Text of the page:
At its most basic (and I’ll explain all the terms in a moment) a firewall is a stateful device that can apply network layer access control to packets passing through it. It’s also able to do network address translation (NAT). And one of the most important yet most overlooked features of a basic firewall is that it must include extensive logging.
Stateful in this context means the firewall keeps a table of every active session passing through it. If I’m allowed to make an outbound connection to a web site on the Internet, the state table knows it should allow inbound packets back from the same site. But after my session ends and the firewall is no longer expecting those inbound packets, it should block them.
Network Layer access controls are simple rules that permit or deny traffic based on information in the packet headers. This information could include IP addresses, protocols, or port numbers.
Network address translationis a pretty well-understood concept. At a minimum, I want to hide internal private addresses from the Internet. So when forwarding a packet out to the Internet, the firewall needs to replace private addresses with public addresses that can be routed on the Internet. In many cases, I also want to make internal resources publicly accessible, which again means I need to create a mapping rule that associates the internal resource with a public IP address.
Logging is a little more subtle. A firewall should be capable of logging information about every successful session. In most cases, you’ll also want log information about unsuccessful sessions through the firewall. You may also want information about all of the NAT translations the firewall has done and all administrative activities done to the firewall. Ideally, this information should be sent to a central server so you can sort through it and look for interesting patterns that might indicate something bad is going on.
Another feature commonly found on basic firewalls is high availability. This involves having a second firewall configured to automatically take over in case the first one fails. To do this without dropping active sessions, it’s important that the secondary device have all state information about the sessions.
In most cases, the failover mode is active-standby: the secondary device doesn’t pass packets until the primary device fails. Then it takes over all processing. In some cases, it’s possible to build an active-active failover model in which two firewalls share the traffic load in some way. These active-active failover models are invariably much more complicated to both build and manage, though.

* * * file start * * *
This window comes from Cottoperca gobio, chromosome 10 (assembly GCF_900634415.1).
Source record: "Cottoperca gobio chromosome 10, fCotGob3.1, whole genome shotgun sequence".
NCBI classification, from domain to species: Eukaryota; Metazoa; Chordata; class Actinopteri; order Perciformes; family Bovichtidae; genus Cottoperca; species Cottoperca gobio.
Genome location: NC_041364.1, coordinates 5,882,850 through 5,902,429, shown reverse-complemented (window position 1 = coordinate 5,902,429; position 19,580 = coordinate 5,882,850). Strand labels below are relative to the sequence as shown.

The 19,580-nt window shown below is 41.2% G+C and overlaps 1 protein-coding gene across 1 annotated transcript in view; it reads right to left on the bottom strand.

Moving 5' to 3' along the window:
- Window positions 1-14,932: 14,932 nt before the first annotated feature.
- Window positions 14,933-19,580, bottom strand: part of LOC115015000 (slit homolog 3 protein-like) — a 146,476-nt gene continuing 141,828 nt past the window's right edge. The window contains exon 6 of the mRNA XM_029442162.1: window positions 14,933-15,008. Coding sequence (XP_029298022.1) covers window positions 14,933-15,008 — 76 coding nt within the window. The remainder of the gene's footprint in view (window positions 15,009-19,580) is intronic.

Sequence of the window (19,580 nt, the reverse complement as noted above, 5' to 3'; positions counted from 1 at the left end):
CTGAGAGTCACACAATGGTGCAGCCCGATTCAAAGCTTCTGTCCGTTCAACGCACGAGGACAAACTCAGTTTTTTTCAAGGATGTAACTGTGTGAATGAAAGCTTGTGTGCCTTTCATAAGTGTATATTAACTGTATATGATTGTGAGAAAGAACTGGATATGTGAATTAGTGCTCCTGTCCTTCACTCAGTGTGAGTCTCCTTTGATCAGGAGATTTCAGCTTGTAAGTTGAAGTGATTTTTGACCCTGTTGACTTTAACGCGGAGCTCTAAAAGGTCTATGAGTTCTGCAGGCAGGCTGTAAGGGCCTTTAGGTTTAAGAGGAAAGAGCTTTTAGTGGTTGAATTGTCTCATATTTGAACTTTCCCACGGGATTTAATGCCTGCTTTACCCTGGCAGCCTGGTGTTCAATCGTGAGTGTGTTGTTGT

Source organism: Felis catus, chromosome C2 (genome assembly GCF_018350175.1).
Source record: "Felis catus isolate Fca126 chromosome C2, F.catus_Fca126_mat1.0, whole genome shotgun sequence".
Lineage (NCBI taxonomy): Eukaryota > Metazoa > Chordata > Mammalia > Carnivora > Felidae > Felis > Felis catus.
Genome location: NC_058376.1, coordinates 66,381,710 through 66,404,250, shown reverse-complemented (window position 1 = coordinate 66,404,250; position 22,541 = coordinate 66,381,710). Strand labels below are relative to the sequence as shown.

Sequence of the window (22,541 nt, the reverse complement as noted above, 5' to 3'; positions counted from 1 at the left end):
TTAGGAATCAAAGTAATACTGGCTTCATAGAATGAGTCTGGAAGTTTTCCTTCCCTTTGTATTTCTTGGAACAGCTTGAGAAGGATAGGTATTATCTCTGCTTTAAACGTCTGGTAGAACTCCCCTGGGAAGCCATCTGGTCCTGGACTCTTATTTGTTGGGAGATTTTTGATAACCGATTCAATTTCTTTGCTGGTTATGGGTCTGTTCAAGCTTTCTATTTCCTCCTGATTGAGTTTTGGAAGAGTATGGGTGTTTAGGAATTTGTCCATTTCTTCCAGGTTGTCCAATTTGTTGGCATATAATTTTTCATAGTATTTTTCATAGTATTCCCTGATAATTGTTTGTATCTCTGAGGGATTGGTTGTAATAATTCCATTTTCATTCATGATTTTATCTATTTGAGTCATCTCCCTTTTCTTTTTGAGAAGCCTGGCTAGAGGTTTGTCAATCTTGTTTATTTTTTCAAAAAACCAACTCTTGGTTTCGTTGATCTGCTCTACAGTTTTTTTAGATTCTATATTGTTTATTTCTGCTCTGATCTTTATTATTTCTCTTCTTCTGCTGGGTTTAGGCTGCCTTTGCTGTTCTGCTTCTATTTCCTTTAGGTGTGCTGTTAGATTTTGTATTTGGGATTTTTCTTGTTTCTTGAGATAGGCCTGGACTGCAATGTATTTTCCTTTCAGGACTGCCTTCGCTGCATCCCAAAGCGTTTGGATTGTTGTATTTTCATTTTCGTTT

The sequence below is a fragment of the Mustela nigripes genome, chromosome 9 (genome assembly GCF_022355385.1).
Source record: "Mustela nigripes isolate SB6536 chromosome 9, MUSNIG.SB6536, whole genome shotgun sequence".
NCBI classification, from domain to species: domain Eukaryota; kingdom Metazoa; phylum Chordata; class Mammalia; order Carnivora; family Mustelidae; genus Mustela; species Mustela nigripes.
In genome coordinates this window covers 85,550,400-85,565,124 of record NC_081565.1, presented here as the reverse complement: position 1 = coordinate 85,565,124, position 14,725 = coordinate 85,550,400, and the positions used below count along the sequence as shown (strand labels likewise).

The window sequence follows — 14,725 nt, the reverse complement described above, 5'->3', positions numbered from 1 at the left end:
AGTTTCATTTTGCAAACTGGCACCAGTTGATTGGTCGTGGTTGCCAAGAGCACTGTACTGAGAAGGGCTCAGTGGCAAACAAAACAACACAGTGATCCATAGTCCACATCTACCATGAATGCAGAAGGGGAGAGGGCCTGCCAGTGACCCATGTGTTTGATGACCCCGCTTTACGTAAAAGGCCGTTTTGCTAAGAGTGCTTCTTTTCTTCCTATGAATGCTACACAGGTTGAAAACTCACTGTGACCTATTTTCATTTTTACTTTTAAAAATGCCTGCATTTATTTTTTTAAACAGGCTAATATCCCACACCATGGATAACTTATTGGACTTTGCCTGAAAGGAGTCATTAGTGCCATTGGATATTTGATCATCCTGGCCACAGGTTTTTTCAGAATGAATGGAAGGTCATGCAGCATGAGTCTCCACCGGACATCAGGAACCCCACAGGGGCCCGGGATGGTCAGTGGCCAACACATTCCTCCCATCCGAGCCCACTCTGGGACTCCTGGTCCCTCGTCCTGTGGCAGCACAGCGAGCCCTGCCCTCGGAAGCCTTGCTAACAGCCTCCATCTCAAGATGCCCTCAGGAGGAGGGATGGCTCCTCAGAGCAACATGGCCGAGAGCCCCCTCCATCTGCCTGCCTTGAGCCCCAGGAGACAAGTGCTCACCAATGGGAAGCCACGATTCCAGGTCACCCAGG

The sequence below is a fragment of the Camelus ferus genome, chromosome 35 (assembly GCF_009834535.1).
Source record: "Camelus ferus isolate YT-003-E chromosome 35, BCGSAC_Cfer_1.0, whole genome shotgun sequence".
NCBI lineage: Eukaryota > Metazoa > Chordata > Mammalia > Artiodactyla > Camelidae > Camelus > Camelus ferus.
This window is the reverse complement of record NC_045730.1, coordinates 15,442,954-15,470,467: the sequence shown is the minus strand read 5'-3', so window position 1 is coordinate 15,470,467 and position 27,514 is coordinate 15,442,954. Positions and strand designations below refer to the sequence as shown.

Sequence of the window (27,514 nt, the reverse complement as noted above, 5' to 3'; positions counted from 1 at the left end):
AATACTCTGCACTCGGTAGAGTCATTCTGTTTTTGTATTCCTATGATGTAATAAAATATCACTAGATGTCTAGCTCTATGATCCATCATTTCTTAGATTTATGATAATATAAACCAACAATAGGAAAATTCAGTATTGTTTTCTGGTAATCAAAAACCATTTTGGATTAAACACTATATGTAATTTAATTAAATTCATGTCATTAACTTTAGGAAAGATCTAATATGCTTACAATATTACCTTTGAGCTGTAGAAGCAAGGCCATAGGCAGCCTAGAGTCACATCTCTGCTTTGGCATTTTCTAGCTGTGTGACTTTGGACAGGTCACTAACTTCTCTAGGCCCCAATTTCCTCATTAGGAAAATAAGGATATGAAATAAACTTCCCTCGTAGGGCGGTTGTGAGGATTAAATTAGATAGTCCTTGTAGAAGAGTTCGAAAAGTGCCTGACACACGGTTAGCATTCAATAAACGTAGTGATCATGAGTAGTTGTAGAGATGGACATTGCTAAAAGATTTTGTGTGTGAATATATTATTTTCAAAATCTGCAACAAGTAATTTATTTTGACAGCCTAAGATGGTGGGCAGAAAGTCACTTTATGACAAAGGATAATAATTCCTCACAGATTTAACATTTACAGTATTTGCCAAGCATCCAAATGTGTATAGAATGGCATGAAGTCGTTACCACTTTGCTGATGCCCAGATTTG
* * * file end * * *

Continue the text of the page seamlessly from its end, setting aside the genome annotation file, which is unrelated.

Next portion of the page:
A next-generation firewall (NGFW) has all the features of a basic firewall plus some or all of the additional features I discuss below.
Geolocation is the ability to associate IP addresses with physical locations. Rather than specifying a bunch of IP address ranges that will change over time, you can specify a whole country.
I’ve often used geolocation to restrict access from countries where I know the company has no legitimate business (cough, North Korea). However, you could also use geolocation to create a special NAT rule that sends all your North American traffic to one web server and all your European traffic to a different one. Because IP address allocations change rather frequently, geolocation requires intermittent updates to remain current.
Intrusion detection or prevention systems look at the contents of packets going through the firewall and try to spot things that look like attacks. In most cases, IDS/IPS devices use signatures to detect known attacks. They also look for generic types of attacks, which are less signature dependent. Because new attacks appear constantly, IDS/IPS devices tend to become less useful over time unless their signatures are regularly updated. This typically requires a subscription service from the vendor.
As files are uploaded or downloaded, they pass through the firewall and it can do a basic examination. In most cases, this will be signature-based analysis, looking at checksums and scanning inside the file for patterns of bytes that have been seen in known malware in the past. This feature obviously requires that files aren’t encrypted and the firewall has a recently updated set of signatures.
In truth, simple malware scanning at the firewall isn’t terribly effective because it’s so easy to hide malware with encryption. You’ll usually have better anti-virus scanning on the destination computer.
A better form of malware scanning is called a sandbox. This is essentially a virtual machine (VM) running a common target operating system such as Windows. The firewall intercepts the file download and sends it over to the sandbox VM where it’s “detonated,” meaning the VM tries to run the file as if it were the target computer. The sandbox then looks for common types of malicious behaviour such as connecting to command and control (C&C) networks. Once the file has been analysed, the VM is safely deleted and a new one is created. A sandbox is an isolated testing environment that enables users to run programs or execute files without affecting the application, system or platform on which they run. Without sandboxing, an application or other system process could have unlimited access to all the user data and system resources on a network.
In some cases, the sandbox is a separate physical box sitting at the network edge. In other cases, it’s a cloud service. It tends to be less effective to put a sandbox inside the firewall because the sandbox requires so many memory and CPU resources to run.